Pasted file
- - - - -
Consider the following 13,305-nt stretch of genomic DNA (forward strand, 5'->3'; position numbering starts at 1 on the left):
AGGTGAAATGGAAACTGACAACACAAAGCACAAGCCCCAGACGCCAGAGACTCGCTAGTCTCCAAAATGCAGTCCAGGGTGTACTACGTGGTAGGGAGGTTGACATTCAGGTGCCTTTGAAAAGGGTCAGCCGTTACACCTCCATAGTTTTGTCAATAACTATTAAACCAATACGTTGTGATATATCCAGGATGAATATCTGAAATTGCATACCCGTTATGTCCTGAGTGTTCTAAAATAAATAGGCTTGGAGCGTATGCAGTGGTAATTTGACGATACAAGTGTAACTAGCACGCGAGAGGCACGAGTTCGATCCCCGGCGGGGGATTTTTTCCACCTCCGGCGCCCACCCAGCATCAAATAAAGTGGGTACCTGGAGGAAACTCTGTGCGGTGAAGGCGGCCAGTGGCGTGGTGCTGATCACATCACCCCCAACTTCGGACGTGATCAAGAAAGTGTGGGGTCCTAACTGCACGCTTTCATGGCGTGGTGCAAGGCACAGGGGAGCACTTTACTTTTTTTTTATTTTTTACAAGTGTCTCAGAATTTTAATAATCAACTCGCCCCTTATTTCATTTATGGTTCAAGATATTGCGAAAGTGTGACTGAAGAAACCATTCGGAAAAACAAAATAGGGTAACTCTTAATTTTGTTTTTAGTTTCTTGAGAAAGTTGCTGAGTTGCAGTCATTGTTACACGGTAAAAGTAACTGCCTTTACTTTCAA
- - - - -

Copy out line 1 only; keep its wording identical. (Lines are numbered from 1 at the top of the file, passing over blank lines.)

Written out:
Consider the following 13,305-nt stretch of genomic DNA (forward strand, 5'->3'; position numbering starts at 1 on the left):